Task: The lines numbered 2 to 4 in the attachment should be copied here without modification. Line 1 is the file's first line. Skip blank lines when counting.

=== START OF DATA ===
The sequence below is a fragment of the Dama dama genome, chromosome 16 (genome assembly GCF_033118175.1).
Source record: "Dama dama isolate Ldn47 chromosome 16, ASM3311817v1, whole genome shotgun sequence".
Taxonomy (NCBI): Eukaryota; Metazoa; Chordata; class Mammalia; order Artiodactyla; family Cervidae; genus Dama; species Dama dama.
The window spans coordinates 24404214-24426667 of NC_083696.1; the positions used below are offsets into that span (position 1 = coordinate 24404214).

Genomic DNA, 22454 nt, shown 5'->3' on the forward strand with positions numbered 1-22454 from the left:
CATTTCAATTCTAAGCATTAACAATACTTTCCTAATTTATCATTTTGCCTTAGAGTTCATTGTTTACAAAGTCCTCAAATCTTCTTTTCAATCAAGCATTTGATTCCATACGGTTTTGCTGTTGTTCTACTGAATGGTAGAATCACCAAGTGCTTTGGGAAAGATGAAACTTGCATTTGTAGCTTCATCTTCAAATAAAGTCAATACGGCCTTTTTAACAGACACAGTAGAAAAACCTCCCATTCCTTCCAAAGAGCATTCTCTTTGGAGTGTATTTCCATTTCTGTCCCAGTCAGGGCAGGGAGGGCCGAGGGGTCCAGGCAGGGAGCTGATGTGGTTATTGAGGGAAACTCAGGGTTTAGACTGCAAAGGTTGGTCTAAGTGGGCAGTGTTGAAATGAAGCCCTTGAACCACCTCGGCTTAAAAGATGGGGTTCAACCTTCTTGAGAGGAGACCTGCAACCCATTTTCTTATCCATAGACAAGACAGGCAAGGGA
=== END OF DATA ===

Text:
Source record: "Dama dama isolate Ldn47 chromosome 16, ASM3311817v1, whole genome shotgun sequence".
Taxonomy (NCBI): Eukaryota; Metazoa; Chordata; class Mammalia; order Artiodactyla; family Cervidae; genus Dama; species Dama dama.
The window spans coordinates 24404214-24426667 of NC_083696.1; the positions used below are offsets into that span (position 1 = coordinate 24404214).